That’s where Aaron broke an iconic record on April 8, 1974, eclipsing the home run mark established by Babe Ruth.
The stadium was imploded in 1997 after the Braves moved across the street to Turner Field, replaced by a parking lot for the new ballpark. But the outer retaining wall of the old stadium remains, along with a modest display in the midst of the nondescript lot that marks the exact location where the record-breaking homer cleared the left-field fence.
A steady stream of baseball fans have been stopping by the site — comprising a small section of fence, a wall and a baseball-shaped sign that says “Hank Aaron Home Run 715” — since “Hammerin’ Hank” died Friday at age 86. The fence is covered with flowers, notes and baseball memorabilia.
Fittingly, Aaron’s funeral procession went by the display on the way to his burial at South-View Cemetery, the oldest Black burial ground in Atlanta and resting place for prominent civil rights leaders such as John Lewis and Julian Bond.
The police-escorted line of cars passed near the gold-domed Georgia state capitol, went under the tower that displayed the Olympic torch during the 1996 Atlanta Summer Games, and headed down Hank Aaron Drive.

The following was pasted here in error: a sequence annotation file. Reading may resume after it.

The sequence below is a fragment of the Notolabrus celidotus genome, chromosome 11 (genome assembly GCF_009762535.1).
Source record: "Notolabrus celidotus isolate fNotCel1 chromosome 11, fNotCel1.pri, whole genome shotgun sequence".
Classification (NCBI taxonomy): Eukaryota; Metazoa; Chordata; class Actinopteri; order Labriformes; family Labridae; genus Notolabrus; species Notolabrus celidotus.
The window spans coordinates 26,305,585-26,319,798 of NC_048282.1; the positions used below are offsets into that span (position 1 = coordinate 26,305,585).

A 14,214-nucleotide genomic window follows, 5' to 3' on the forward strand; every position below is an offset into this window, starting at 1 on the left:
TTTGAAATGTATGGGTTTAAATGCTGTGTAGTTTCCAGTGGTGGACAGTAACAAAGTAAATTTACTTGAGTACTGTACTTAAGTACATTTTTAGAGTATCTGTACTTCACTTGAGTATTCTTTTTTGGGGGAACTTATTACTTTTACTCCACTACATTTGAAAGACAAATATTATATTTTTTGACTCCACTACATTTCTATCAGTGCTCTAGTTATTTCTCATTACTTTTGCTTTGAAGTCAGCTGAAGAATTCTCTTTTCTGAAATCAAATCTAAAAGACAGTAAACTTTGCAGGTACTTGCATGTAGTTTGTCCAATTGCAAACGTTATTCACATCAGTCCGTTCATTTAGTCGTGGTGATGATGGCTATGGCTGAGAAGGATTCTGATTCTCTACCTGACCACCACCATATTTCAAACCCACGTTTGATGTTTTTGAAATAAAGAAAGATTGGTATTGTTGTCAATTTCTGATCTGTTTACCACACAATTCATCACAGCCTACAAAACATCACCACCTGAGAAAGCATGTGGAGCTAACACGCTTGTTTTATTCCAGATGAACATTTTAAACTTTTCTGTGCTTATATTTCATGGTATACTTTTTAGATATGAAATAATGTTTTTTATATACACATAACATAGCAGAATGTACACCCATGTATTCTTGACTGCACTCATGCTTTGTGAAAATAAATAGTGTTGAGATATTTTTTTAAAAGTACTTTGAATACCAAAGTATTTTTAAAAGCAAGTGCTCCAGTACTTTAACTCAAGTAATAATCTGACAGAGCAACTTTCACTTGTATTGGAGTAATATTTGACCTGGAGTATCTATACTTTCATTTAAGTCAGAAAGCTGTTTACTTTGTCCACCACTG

At the bottom of a hill, the procession took a sharp right turn toward the site of the former stadium. Aaron’s flower-covered hearse and all the vehicles that followed did a loop through the circular parking lot, which covers the footprint of the cookie-cutter stadium that became home of the Braves after they moved from Milwaukee in 1966.
It was a touching tribute that capped off several days of remembrances for one of baseball’s great players. The Braves held a memorial ceremony Tuesday at their current home, suburban Truist Park.